There exist three main categories that apply to how successfully designed a building is: form, use, and beauty. While beauty is a subjective concept, patterns that the brain recognizes sum up the other two concepts of form and use. Patterns are constantly being utilized in the world around us. These things tend to impact the physiological aspect of humans because patterns represent uniformity and consistency; when in contrast, chaos is referred to as uncontrollable and unpredictable. These responses are what create and set standards for admiring architecture for its beauty.
Ricci also provides a wealth of examples of how these patterns can be recognized and create a sense of awe and wonder. For instance, she details the La Sagrada Familia, designed by Antoni Gaudi. The Cathedral’s construction started in 1882 and has yet to have been completed; however, Gaudi’s inspiration for the design came from the forest and when entering the cathedral it is clear to see where he draws his inspiration from. Large 78-foot-tall pillars “branch off at the tops and converge into the ceiling and one another, like the intertwining branches of tree canopies.”
While not every design methodology is identical, the concept of creating a building of extreme grandeur seems to ring true amongst many architects. In another example, Ricci provides a look at the National Taichung Theatre located in Taiwan. This particular building uses “soft rounded curves, and its use of neutral earth-like tones are intended to exemplify rocks in their natural setting.” This contemporary architectural building is extremely different than the cathedral design by Gaudi, but it is no doubt that onlookers are easily amazing by both designs patterns.
However, simulating nature is not what makes good architecture great. Patterns must be integrated into its design cleverly and methodically, or it may easily suffer from over-simplicity or hyper-complexity. One way of identifying patterns is through the use of the Nine Square method. The Nine Square focuses on space division, rather than the actual square itself. This method has been used as early as 1628 when it was used on the seven wonders of the world. The general importance of the Nine Square pattern is extremely important from a historical perspective and is a testament to its impact on building developments in the modern world today such as the “Apple Store in New York City, the US Capitol Building, Frank Lloyd Wright’s Falling Water House” and many more.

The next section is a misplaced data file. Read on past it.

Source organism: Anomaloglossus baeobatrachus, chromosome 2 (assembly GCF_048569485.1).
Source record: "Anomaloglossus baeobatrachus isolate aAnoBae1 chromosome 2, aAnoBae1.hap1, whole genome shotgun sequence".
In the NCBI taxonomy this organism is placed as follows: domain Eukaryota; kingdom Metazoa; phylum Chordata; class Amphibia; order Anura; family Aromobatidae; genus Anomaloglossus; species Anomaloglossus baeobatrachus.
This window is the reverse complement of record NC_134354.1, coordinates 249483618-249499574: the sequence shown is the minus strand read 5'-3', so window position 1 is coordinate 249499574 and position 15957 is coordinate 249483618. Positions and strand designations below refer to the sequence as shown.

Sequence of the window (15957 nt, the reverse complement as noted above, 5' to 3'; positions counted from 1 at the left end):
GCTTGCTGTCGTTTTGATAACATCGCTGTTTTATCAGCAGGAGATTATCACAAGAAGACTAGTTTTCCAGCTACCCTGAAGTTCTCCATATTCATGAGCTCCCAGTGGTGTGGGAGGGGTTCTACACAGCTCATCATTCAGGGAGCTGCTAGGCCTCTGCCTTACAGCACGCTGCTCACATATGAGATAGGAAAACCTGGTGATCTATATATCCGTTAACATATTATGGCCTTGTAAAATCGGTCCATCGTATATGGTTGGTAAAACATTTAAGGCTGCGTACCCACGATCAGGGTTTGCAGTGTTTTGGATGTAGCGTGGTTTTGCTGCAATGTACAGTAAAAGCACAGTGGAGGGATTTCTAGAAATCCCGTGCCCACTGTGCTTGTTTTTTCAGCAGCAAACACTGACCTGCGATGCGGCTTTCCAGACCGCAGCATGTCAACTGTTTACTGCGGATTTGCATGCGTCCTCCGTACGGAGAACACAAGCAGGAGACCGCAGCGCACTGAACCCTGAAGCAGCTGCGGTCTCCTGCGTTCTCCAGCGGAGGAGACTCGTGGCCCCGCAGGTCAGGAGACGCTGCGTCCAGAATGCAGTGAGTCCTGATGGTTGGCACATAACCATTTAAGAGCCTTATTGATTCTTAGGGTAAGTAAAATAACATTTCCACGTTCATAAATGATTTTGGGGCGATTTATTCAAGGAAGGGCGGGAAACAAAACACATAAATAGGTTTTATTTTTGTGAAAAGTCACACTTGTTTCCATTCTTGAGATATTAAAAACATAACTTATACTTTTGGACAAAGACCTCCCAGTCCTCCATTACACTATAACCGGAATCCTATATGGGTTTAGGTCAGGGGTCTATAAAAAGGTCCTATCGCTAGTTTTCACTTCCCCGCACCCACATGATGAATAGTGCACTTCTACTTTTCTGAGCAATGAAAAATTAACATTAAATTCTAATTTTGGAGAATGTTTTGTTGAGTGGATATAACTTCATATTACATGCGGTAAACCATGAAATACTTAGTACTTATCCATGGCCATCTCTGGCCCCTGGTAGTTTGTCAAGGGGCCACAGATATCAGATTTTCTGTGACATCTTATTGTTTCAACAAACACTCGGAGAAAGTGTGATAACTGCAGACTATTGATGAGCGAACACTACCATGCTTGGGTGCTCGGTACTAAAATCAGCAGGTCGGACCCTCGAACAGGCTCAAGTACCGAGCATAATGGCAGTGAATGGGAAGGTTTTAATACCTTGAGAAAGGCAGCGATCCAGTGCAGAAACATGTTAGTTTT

Overall, architectural design has an extreme influence on human psychology and emotions. Buildings that have been designed with proper intention and purpose enables onlookers to easily identify with the building and can provoke all the right emotions. It is all about balance when designing buildings. For instance, incorporating too much nature could make a design too complex; likewise, a building absent of natural designs becomes too rigid and artificial, which leads to a bland design in general. If an environment is unpleasant, this could provoke emotions of tenseness and panic. On the contrary, environments with pleasant designs are likely to stimulate our nervous system and produce pleasant emotions.
Everything in life should be designed to serve a meaningful purpose and architecture is no exception. Whether a building can provoke positive emotions within a person is entirely dependent on the architect and designers; however, by better understanding how the brain reacts to its environment, we can help extend our desire to create a building with purpose and impact.
Fisher, Saul. “Philosophy of Architecture.” Stanford Encyclopedia of Philosophy, Stanford, 9 September 2015, https://plato.stanford.edu/entries/architecture/. Accessed 22 September 2021.
Nikolov, Anton. “The Power of Beauty in Design.” Design Principle: Aesthetics, UX Collective, 23 April 2017, https://uxdesign.cc/design-principle-aesthetics-af926f8f86fe. Accessed 22 September 2021.
Ricci, Natalie. “The Psychological Impact of Architectural Design.” Claremont College, 4 December 2017, https://scholarship.claremont.edu/cgi/viewcontent.cgi?article=2850&context=cmc_theses. Accessed 22 September 2021.